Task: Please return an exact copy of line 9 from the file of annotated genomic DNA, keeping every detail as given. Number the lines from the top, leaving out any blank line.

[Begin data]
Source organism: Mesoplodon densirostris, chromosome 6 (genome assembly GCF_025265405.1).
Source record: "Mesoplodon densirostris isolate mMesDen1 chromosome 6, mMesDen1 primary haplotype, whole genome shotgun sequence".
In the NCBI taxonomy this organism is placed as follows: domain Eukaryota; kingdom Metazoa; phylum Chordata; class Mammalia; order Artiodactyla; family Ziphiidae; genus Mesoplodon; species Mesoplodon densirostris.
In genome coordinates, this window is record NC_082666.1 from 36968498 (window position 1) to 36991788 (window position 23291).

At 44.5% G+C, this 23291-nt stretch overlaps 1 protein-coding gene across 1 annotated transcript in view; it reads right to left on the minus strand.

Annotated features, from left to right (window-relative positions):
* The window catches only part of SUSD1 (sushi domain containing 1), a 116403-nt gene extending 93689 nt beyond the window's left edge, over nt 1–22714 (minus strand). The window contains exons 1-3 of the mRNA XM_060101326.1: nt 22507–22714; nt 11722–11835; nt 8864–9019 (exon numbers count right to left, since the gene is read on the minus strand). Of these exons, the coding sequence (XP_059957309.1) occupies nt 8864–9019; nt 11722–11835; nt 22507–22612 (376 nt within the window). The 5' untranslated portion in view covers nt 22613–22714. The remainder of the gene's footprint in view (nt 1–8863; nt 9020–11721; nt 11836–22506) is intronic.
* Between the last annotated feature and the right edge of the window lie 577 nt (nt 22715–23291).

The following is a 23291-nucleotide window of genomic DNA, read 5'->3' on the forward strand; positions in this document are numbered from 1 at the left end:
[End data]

The following is a 23291-nucleotide window of genomic DNA, read 5'->3' on the forward strand; positions in this document are numbered from 1 at the left end: